JBL HLS610. If you prefer a high output loudspeaker design, the horn-loaded 610 is a good alternative. Ever since Harmon International (JBL's parent company) hired Floyd Toole (of Canda's National Research Council fame) to head its loudspeaker research, the company has been producing some very good products. Originally listed at $299/pair, you can now pick up the 610s at a street price of $200/pair.
NHT SuperOne. The SuperZeros are an audiophile favorite, but they're a bit too lean without a subwoofer. The SuperOne provides a better spectral balance, and offers very good performance for $350/pair.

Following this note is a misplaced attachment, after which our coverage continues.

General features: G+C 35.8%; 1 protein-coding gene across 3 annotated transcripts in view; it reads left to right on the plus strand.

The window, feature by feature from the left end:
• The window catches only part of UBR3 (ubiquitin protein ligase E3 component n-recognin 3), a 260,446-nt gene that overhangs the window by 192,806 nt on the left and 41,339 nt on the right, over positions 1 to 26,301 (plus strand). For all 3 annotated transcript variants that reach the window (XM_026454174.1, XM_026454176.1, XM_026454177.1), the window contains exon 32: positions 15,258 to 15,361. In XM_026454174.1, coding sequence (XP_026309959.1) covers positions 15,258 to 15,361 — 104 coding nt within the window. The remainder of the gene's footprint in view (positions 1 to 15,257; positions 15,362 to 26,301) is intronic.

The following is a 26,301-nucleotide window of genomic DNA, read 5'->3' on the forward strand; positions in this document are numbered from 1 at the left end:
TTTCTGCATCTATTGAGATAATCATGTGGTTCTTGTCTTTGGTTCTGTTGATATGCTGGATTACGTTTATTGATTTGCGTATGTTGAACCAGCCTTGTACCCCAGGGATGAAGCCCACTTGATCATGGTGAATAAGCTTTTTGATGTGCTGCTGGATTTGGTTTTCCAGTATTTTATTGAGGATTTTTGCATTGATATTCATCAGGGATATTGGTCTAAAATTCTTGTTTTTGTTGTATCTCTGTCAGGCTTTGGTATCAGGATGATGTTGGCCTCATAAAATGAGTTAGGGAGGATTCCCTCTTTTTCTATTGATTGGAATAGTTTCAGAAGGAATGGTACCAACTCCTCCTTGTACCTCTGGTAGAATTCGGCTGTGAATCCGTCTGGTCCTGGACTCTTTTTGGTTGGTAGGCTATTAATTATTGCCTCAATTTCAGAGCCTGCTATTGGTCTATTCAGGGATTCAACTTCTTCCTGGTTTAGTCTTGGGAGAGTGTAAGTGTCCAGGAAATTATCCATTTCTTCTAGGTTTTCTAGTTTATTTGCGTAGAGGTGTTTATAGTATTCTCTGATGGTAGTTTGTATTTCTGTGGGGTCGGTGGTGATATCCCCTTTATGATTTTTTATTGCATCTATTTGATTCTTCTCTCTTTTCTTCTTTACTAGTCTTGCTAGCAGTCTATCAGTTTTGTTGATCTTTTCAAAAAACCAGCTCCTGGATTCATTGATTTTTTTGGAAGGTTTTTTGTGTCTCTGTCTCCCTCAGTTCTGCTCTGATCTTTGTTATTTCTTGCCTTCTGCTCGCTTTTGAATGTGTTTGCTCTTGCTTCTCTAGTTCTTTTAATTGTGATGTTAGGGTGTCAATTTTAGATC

Vandersteen 1C. At $715/pr, the 1C seems to be one of the few speakers that bridges the gap between the fine budget speakers and $1,000+ high end speakers. For the extra money, you get accurate, stereo bass response, and an airy midrange and treble that resembles its bigger brother, the 2Ce.
Vandersteen 2Ce. Vandersteen is a relatively young loudspeaker manufacturer. But, the 2C and the newer 2Ci and 2Ce have earned their stripes. Brand new, the 2Ce goes for $1,295 a pair. The price has held steady, and for that you get a very pleasant ("musical"), airy, transparent sound, with genuinely extended bass response. A used pair of 2C/2Cis goes for around the high $800s to the high $900s.
Thomas A. Nousaine (TAN)
My recommended components are limited to products with great function for the price and/or performance you cannot attain in another product.